In the comments Sara asked for more short short stories like Papatya's. Since Papatya doesn't have any (unless she wants to start plucking them out of her novel), I thought I'd link to a couple by other writers I like. As I love short shorts with a passion all out of relation to their diminutive size, I think I'll make this a regular feature. The only difficulty will be in having to find and link to ones already online. It'll be hard not to pluck them out of the many collections of short shorts on my shelf. (If you want an introduction to the form, try Flash Fiction -- I go back to that one often. Or pick up the latest Sudden Fiction anthology, which contains pieces by a number of terrific writers I've met online including Pia Z. Ehrhardt, Roy Kesey, and Claudia Smith.)
It's funny, I was reading Francine Prose's Reading Like a Writer in bed last night and she seems to have a penchant for the (well-written) long, wordy sentence. I like entire stories that are shorter than her fancy favourite sentences.
Here's my friend Elizabeth Ellen's Talk. Some subjects are just so perfectly suited to the form.
And this one called Shots, by the aforementioned Claudia, is very topical for me. I've been putting off Luke's flu shot because I find the experience too traumatic.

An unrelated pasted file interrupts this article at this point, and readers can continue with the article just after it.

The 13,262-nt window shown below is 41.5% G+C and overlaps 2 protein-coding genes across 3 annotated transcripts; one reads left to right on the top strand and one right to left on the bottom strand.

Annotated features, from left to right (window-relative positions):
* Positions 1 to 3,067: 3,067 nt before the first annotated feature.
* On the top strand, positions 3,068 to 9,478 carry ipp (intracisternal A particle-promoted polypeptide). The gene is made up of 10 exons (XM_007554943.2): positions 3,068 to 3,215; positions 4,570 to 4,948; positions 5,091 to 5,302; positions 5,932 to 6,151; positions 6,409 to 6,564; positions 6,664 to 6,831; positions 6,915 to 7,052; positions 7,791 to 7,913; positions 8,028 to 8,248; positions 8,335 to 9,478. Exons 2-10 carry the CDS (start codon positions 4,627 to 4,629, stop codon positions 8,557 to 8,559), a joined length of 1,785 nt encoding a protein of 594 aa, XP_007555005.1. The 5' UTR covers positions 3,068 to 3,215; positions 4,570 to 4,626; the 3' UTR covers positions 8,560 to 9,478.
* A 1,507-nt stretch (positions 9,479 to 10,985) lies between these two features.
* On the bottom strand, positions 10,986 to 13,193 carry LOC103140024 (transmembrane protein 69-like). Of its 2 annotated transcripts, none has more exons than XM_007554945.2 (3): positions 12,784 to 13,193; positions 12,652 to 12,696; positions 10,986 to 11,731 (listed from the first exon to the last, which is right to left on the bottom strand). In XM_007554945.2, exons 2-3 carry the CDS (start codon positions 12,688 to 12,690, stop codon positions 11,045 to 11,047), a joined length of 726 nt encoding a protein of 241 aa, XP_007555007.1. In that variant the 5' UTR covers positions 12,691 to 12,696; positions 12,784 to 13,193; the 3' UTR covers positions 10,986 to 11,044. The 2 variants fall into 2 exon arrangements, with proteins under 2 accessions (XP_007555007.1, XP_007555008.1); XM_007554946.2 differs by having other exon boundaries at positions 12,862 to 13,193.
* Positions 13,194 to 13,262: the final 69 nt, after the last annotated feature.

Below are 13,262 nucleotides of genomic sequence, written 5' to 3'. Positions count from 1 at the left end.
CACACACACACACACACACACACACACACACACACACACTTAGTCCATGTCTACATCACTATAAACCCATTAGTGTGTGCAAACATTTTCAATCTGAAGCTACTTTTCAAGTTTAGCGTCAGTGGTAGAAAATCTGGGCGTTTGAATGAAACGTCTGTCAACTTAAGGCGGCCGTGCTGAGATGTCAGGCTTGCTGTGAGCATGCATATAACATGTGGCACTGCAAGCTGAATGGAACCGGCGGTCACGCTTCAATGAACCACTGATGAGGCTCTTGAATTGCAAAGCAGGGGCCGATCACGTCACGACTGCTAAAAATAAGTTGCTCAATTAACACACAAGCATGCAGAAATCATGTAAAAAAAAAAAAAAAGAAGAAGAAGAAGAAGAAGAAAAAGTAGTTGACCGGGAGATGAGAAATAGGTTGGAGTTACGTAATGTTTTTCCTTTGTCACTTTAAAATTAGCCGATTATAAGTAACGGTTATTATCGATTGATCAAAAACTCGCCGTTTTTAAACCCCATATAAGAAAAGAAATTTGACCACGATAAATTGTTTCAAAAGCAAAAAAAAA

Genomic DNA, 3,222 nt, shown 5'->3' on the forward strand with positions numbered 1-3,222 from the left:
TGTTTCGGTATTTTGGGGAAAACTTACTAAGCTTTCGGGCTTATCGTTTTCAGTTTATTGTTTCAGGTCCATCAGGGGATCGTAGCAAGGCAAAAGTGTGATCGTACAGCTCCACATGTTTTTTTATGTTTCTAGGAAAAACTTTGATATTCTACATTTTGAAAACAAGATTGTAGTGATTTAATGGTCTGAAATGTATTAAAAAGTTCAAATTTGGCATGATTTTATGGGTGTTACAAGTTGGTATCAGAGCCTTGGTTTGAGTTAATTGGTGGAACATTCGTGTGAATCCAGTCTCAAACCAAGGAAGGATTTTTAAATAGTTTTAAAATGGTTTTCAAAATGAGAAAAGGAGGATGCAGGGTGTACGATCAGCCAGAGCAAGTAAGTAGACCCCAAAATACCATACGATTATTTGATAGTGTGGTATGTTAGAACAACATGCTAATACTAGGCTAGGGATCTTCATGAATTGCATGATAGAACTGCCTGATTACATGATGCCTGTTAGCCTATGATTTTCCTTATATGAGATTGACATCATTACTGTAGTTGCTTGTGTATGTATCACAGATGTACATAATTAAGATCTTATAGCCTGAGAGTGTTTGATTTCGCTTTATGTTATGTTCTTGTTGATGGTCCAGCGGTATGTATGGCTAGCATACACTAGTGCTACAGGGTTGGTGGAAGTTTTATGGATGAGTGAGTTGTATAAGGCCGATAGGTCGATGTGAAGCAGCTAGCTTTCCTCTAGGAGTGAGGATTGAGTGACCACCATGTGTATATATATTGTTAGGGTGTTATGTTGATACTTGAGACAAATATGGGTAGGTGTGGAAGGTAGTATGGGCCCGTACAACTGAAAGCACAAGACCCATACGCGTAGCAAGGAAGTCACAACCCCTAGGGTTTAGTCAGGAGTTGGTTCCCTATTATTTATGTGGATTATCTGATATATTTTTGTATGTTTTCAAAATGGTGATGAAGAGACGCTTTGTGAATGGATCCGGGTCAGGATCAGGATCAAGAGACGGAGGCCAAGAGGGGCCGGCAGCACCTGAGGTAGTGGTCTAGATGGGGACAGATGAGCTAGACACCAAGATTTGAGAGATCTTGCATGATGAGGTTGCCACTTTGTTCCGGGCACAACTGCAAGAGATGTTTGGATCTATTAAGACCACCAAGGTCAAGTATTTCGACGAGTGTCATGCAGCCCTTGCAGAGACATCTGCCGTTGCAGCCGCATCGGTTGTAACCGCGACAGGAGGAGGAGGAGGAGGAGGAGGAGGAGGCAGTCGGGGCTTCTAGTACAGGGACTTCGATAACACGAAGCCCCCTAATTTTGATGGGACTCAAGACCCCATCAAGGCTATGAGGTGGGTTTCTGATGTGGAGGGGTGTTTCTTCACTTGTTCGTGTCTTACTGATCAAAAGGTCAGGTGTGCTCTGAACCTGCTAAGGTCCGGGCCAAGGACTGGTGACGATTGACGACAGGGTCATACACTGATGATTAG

Finally, here's one of my old ones, "Sleight of Hand," from issue five of Quick Fiction:
All her closest friends had babies. She sculpted tiny likenesses of the faces of these children out of pills -- aspirin, antacids, the leftover contraceptives she didn't need. She used a powerful magnifying glass, a fine needle, and a pair of tweezers to do it. It was well known that she'd started soon after she discovered she couldn't have any children of her own. Everyone felt sorry for her. What they didn't know was that she was perfectly happy. It was true she'd once wanted a child but now she much preferred to labour over this. Many of her best pieces were on display in important museums and collectors offered her increasingly large sums of money for her work. Her husband, her greatest admirer, had been able to leave his unpleasant job as an insurance adjuster years earlier than they'd anticipated. In the past he'd been distracted by his own interests, but now he liked to sit beside her and watch her as she worked. From photographs, of course. A child, with its giant grasping hands, would've only gotten in the way.
Have any of your own you want to share, Sara?